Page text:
It’s not every day a campus emergency management team has to prepare for a “storm of the century,” but colleges across the East Coast braced themselves for the worst this week.
Now those teams can pat themselves on the back as they assess property damage and put together plans to repair damage and get the schools’ classes back up and running.
Preparing for a Storm Like Sandy
“We had to prepare for the worst,” said Scott Hood, Vice President of Communications and Public Affairs at Bowdoin College in Brunswick, Maine. “That means we had to meet several times with our emergency management team. Representatives from several sectors of the college, including those responsible for the grounds, electrical, mechanical, and dining facilities, all came together to make sure everything on our severe weather checklist was in order.”
“We weren’t sure what we were in for, but we knew we had to learn from the past.” Hood shared about the lessons Bowdoin learned back in the 1990s, when a severe ice storm crippled Colby & Bates College, leaving students without power for an extended period of time. Bowdoin wasn’t in session when the ice storm hit, but they took note of what happened at Colby & Bates and beefed up their emergency plan.
“We checked back up generators to make sure they were gassed up and ready to go,” Hood said. “Then we alerted students of emergency plans, making sure communication channels were open. We also checked on students and faculty that were traveling or planned to travel to areas that would be affected by the storm.”
Thinking Ahead in Maine
In Maine, the biggest concerns were wind and possible ice.
“Most of our buildings are substantial,” Hood said, “but we were particularly concerned about one set of apartments that was built in the 1970s. This structure is made of wood and is situated next to several pine trees.” Hood explained that they put into place an evacuation plan, in case high winds began to threaten the structure, preparing to move students to the safer buildings on campus.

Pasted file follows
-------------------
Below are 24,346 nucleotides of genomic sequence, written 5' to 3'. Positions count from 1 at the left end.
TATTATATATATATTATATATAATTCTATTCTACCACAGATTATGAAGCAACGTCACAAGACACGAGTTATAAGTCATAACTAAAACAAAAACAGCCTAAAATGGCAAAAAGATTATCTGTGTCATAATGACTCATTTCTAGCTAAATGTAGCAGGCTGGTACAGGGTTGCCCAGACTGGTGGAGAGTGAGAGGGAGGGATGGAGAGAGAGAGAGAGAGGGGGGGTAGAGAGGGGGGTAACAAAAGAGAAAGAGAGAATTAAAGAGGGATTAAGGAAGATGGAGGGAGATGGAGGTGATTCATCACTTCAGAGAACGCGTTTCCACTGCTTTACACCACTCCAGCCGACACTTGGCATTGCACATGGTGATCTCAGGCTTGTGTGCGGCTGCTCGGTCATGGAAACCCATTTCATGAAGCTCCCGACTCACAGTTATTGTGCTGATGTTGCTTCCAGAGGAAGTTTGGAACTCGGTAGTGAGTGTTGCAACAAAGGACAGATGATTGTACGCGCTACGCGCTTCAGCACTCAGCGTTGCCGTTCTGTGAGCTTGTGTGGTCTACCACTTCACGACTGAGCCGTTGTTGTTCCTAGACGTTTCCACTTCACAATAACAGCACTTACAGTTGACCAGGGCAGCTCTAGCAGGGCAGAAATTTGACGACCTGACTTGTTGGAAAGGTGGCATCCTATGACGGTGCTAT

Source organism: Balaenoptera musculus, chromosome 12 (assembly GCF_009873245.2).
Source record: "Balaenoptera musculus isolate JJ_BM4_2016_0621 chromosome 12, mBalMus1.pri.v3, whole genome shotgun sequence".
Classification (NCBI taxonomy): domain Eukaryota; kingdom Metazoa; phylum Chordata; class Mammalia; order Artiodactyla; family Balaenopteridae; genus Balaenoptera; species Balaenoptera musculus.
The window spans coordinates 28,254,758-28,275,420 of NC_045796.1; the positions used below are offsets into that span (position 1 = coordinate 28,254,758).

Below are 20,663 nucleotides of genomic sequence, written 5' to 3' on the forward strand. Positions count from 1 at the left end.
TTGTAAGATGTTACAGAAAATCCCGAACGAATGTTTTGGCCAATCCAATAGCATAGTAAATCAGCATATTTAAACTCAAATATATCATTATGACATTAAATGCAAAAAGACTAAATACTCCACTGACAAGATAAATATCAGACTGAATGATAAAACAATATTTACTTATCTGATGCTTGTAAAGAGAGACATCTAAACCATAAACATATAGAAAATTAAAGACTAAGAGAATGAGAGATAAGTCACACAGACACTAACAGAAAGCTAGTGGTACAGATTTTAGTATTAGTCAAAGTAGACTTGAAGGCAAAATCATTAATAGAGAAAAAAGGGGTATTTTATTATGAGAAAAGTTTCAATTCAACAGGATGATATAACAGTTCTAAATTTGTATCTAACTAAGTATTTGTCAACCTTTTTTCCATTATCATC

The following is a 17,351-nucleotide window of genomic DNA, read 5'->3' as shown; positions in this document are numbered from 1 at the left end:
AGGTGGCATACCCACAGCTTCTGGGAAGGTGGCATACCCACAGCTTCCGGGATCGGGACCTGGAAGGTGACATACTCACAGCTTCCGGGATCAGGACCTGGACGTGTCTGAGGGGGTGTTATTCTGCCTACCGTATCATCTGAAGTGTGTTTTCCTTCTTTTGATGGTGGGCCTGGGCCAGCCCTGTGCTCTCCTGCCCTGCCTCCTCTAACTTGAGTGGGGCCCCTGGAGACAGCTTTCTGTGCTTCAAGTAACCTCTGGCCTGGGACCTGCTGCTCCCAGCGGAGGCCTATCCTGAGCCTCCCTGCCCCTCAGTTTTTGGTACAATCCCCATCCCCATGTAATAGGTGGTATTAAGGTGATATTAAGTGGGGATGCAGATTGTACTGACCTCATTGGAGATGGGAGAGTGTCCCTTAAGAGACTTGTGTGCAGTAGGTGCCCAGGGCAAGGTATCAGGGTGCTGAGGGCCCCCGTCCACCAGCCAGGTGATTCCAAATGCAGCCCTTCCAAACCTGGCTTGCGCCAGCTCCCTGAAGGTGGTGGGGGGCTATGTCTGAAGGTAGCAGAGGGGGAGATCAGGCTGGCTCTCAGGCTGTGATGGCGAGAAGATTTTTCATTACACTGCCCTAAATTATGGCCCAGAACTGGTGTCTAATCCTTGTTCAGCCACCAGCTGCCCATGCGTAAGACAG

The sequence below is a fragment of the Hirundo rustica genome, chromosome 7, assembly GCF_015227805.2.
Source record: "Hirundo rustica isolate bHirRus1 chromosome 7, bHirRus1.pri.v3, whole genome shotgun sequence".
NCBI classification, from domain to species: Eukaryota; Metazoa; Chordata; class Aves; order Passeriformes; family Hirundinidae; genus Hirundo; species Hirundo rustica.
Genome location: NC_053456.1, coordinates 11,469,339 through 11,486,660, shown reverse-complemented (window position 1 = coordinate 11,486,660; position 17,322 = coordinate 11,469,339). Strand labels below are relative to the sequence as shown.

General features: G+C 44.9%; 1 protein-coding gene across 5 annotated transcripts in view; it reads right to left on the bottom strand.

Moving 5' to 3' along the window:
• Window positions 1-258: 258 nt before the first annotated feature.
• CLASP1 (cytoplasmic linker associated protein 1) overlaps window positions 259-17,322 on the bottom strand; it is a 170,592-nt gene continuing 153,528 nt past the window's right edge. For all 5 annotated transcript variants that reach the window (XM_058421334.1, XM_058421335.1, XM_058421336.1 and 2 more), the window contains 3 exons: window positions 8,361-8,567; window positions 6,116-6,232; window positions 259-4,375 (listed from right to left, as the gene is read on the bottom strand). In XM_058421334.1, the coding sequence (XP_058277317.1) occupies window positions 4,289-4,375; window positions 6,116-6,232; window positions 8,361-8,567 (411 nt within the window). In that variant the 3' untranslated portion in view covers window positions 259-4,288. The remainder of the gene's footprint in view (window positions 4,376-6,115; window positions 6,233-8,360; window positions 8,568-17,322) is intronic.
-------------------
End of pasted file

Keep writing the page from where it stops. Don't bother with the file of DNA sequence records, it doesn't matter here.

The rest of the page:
Bowdoin closed down at 4:00 p.m. on Monday, and Hurricane Sandy swept through, rattling windows but causing little damage. Hood reported that they didn’t even lose power, even though they were prepared to handle outages. Now the emergency management team will meet again to debrief, celebrate the victory and plan for future storms.
Breathing a Sigh of Relief in Pennsylvania
Swarthmore College of Swarthmore, Pennsylvania also managed to get through the storm with minor damages. According to the Swarthmore College website, “Swarthmore’s facilities, public safety, dining services, and residential life offices worked around the clock to ensure students were safe and well cared for no matter what Hurricane Sandy brought to the region.”
The biggest concerns at this “Little Ivy” were about collateral damage from things such as falling branches. The schools advised students to stay inside, especially as the storm gained in intensity.
“In anticipation of the storm, record amounts of food were served on Monday during breakfast and lunch. As students left the dining hall for lunch on Monday, they were provided with the necessary fixings for a deli-type, takeout dinner to keep them inside when the storm made landfall that evening and to enable dining services staff to leave for their homes by 4 p.m., before conditions were expected to worsen in our area.”
Over all, Swarthmore campus officials are grateful to have gotten through the storm relatively unscathed.
“A special note of appreciation goes to our students who experienced the power outage and severe weather with good humor and in a spirit of community building and eagerness to help one another,” says Stu Hain, Vice President for Facilities and Services. “My deepest thanks, as well, to the environmental services, dining, and facilities staff members who put in long hours under some very difficult circumstances.”
Other Colleges Not So Lucky
Unfortunately, some college campuses were hit harder than Bowdoin and Swarthmore. Mostly because of flooding, New York City colleges were hit particularly hard. For example, several of NYU’s properties lost power, and NYU classes have been canceled through Saturday November 3rd.
Columbia was also forced to close classes and faces challenges due to transportation limitations. Trees were reported down at Wellesley College and Princeton University, and The Science Building of CUNY Queens College suffered minor damage. All in all, the biggest challenges are power outages, transportation challenges and property damage.
Across the board, student safety was the primary concern. College officials take student safety very seriously, as they are aware that many college students are away from home for the first time and may not have given much thought to emergency situations.
Communication between students and faculty, as well as school and parents, was the key to staying calm and being prepared. Safety precautions were taken to ensure students were aware of risks and knew the emergency procedures.
The end result? Colleges survived Hurricane Sandy, the storm of the century, and students now have “super storm” tales to tell.